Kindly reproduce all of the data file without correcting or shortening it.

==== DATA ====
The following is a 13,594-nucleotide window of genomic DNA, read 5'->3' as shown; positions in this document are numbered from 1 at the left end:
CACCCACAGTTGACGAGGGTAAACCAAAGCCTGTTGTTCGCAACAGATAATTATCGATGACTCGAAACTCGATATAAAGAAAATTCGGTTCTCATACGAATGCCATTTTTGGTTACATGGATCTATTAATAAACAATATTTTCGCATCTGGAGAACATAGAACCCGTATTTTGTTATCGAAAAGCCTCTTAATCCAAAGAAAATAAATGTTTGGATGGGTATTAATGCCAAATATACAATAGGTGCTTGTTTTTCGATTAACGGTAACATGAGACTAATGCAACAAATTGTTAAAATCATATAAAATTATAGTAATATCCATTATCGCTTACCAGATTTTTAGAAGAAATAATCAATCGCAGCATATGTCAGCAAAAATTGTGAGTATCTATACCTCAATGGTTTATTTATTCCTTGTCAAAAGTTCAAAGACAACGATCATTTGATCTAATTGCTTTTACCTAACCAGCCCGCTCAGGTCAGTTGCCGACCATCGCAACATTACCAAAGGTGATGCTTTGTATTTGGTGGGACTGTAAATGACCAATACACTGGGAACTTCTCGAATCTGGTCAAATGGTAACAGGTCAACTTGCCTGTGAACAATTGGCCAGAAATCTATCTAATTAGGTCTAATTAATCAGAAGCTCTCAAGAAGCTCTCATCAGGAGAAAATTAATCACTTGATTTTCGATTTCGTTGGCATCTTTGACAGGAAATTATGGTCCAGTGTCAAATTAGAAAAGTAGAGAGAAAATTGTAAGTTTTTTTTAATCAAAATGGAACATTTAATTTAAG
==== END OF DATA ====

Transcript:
The following is a 13,594-nucleotide window of genomic DNA, read 5'->3' as shown; positions in this document are numbered from 1 at the left end:
CACCCACAGTTGACGAGGGTAAACCAAAGCCTGTTGTTCGCAACAGATAATTATCGATGACTCGAAACTCGATATAAAGAAAATTCGGTTCTCATACGAATGCCATTTTTGGTTACATGGATCTATTAATAAACAATATTTTCGCATCTGGAGAACATAGAACCCGTATTTTGTTATCGAAAAGCCTCTTAATCCAAAGAAAATAAATGTTTGGATGGGTATTAATGCCAAATATACAATAGGTGCTTGTTTTTCGATTAACGGTAACATGAGACTAATGCAACAAATTGTTAAAATCATATAAAATTATAGTAATATCCATTATCGCTTACCAGATTTTTAGAAGAAATAATCAATCGCAGCATATGTCAGCAAAAATTGTGAGTATCTATACCTCAATGGTTTATTTATTCCTTGTCAAAAGTTCAAAGACAACGATCATTTGATCTAATTGCTTTTACCTAACCAGCCCGCTCAGGTCAGTTGCCGACCATCGCAACATTACCAAAGGTGATGCTTTGTATTTGGTGGGACTGTAAATGACCAATACACTGGGAACTTCTCGAATCTGGTCAAATGGTAACAGGTCAACTTGCCTGTGAACAATTGGCCAGAAATCTATCTAATTAGGTCTAATTAATCAGAAGCTCTCAAGAAGCTCTCATCAGGAGAAAATTAATCACTTGATTTTCGATTTCGTTGGCATCTTTGACAGGAAATTATGGTCCAGTGTCAAATTAGAAAAGTAGAGAGAAAATTGTAAGTTTTTTTTAATCAAAATGGAACATTTAATTTAAG